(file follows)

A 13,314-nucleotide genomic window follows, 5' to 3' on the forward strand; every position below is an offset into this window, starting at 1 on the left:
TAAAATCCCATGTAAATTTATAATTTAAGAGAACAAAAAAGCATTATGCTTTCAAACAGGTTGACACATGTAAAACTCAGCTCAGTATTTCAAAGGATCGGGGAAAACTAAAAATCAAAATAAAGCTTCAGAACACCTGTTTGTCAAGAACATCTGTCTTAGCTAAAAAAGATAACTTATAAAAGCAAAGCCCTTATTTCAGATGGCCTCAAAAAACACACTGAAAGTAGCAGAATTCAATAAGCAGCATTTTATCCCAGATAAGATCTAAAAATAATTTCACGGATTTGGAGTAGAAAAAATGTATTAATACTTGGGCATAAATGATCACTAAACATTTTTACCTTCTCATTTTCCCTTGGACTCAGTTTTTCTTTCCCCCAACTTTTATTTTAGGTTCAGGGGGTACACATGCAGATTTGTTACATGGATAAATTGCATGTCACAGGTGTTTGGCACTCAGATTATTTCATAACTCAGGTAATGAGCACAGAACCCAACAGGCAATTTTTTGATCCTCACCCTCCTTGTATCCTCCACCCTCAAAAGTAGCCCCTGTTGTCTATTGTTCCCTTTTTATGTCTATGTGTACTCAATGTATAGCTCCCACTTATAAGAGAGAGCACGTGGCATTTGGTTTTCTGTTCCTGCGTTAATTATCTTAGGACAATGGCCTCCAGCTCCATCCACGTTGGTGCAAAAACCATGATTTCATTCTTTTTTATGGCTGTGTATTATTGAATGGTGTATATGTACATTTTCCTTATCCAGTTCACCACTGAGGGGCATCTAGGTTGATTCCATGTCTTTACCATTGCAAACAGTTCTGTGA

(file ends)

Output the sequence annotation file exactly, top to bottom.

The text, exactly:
A 13,314-nucleotide genomic window follows, 5' to 3' on the forward strand; every position below is an offset into this window, starting at 1 on the left:
TAAAATCCCATGTAAATTTATAATTTAAGAGAACAAAAAAGCATTATGCTTTCAAACAGGTTGACACATGTAAAACTCAGCTCAGTATTTCAAAGGATCGGGGAAAACTAAAAATCAAAATAAAGCTTCAGAACACCTGTTTGTCAAGAACATCTGTCTTAGCTAAAAAAGATAACTTATAAAAGCAAAGCCCTTATTTCAGATGGCCTCAAAAAACACACTGAAAGTAGCAGAATTCAATAAGCAGCATTTTATCCCAGATAAGATCTAAAAATAATTTCACGGATTTGGAGTAGAAAAAATGTATTAATACTTGGGCATAAATGATCACTAAACATTTTTACCTTCTCATTTTCCCTTGGACTCAGTTTTTCTTTCCCCCAACTTTTATTTTAGGTTCAGGGGGTACACATGCAGATTTGTTACATGGATAAATTGCATGTCACAGGTGTTTGGCACTCAGATTATTTCATAACTCAGGTAATGAGCACAGAACCCAACAGGCAATTTTTTGATCCTCACCCTCCTTGTATCCTCCACCCTCAAAAGTAGCCCCTGTTGTCTATTGTTCCCTTTTTATGTCTATGTGTACTCAATGTATAGCTCCCACTTATAAGAGAGAGCACGTGGCATTTGGTTTTCTGTTCCTGCGTTAATTATCTTAGGACAATGGCCTCCAGCTCCATCCACGTTGGTGCAAAAACCATGATTTCATTCTTTTTTATGGCTGTGTATTATTGAATGGTGTATATGTACATTTTCCTTATCCAGTTCACCACTGAGGGGCATCTAGGTTGATTCCATGTCTTTACCATTGCAAACAGTTCTGTGA